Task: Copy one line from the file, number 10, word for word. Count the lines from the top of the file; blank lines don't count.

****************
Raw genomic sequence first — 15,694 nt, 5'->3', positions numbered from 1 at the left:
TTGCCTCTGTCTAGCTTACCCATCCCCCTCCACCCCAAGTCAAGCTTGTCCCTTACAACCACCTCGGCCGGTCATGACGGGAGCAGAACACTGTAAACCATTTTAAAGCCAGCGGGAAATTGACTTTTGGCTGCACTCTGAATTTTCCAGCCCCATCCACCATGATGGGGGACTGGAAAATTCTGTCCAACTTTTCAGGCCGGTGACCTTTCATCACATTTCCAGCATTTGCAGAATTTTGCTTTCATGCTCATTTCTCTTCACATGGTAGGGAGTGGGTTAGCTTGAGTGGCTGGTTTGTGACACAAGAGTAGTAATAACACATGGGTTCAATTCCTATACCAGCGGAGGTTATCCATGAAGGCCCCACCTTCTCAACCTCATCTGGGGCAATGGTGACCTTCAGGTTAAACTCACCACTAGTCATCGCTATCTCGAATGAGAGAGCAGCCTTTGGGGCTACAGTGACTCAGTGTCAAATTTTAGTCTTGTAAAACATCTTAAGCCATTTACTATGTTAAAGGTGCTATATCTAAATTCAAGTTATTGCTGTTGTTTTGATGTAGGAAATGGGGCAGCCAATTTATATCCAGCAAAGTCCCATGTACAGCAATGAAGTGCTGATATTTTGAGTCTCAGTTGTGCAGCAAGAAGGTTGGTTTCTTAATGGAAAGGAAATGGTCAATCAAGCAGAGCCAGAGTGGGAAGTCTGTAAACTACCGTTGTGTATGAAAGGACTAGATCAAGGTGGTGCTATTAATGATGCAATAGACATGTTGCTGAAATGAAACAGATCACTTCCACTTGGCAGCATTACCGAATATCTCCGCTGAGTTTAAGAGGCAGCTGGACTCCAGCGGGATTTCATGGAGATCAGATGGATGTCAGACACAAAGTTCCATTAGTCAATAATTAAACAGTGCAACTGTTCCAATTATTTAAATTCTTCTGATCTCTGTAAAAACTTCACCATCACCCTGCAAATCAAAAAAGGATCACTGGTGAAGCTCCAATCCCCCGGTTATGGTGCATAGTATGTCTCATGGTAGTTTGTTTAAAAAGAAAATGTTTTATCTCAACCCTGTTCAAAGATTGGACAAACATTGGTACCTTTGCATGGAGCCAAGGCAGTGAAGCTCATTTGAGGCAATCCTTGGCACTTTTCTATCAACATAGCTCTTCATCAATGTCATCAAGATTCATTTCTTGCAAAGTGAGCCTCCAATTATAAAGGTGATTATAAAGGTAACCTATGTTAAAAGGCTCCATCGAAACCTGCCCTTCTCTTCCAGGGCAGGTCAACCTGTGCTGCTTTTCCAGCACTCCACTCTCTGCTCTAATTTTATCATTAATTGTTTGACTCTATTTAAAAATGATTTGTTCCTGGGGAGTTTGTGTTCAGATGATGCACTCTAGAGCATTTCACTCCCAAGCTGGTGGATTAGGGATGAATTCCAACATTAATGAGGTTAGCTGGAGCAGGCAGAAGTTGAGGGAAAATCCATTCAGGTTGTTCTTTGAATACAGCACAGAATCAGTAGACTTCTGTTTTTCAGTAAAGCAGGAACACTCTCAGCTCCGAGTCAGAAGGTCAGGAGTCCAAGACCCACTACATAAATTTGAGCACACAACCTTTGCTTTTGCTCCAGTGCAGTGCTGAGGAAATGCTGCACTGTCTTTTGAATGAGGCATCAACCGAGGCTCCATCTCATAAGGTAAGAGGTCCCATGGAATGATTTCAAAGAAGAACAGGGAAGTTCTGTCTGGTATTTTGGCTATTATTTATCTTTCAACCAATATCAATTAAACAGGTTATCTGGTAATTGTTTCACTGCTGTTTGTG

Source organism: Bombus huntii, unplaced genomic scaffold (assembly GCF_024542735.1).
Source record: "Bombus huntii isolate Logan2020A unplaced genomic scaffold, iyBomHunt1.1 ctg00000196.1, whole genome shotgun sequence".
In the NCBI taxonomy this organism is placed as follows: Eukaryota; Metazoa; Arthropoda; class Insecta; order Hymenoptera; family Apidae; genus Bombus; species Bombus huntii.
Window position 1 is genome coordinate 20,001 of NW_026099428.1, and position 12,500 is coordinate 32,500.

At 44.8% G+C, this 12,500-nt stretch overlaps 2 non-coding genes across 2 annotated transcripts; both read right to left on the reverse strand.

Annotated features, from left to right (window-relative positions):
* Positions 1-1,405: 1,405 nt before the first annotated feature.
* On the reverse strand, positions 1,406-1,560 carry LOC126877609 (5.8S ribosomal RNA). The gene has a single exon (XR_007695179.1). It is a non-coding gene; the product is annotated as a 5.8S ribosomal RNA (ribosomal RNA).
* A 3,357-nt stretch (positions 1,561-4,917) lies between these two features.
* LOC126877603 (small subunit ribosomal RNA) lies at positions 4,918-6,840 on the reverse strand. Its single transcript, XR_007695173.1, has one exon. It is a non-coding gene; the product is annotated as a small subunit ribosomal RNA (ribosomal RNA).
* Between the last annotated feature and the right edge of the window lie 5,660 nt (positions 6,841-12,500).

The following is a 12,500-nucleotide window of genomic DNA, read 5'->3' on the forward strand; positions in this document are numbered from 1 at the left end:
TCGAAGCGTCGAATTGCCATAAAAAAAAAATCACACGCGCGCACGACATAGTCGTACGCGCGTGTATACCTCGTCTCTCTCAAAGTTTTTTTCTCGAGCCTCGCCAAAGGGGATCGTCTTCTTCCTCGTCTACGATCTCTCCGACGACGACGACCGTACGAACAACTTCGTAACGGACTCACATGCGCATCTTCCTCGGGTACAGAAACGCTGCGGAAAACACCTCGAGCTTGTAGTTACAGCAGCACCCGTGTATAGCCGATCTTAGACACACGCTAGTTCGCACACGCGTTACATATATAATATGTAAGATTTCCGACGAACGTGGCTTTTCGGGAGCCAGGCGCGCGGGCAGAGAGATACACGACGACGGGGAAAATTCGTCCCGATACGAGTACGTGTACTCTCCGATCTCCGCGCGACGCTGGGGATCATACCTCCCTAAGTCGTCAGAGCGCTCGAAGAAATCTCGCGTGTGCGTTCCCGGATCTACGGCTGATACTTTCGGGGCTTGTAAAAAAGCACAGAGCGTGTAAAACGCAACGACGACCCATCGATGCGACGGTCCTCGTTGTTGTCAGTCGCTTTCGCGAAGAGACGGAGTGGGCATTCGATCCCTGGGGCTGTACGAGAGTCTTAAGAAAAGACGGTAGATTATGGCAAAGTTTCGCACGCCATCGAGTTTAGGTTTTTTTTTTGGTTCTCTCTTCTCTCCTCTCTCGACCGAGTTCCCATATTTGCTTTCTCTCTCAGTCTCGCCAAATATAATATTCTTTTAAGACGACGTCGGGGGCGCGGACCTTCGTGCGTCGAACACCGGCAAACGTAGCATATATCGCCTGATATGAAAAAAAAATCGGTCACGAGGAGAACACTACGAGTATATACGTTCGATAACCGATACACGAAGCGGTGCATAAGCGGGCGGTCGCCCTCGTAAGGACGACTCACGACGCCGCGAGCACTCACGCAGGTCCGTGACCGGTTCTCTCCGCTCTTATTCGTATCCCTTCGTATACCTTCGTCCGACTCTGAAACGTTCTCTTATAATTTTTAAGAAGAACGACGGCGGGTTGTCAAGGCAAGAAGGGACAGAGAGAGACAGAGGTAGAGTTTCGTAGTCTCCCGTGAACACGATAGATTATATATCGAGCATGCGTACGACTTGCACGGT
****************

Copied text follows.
* On the reverse strand, positions 1,406-1,560 carry LOC126877609 (5.8S ribosomal RNA). The gene has a single exon (XR_007695179.1). It is a non-coding gene; the product is annotated as a 5.8S ribosomal RNA (ribosomal RNA).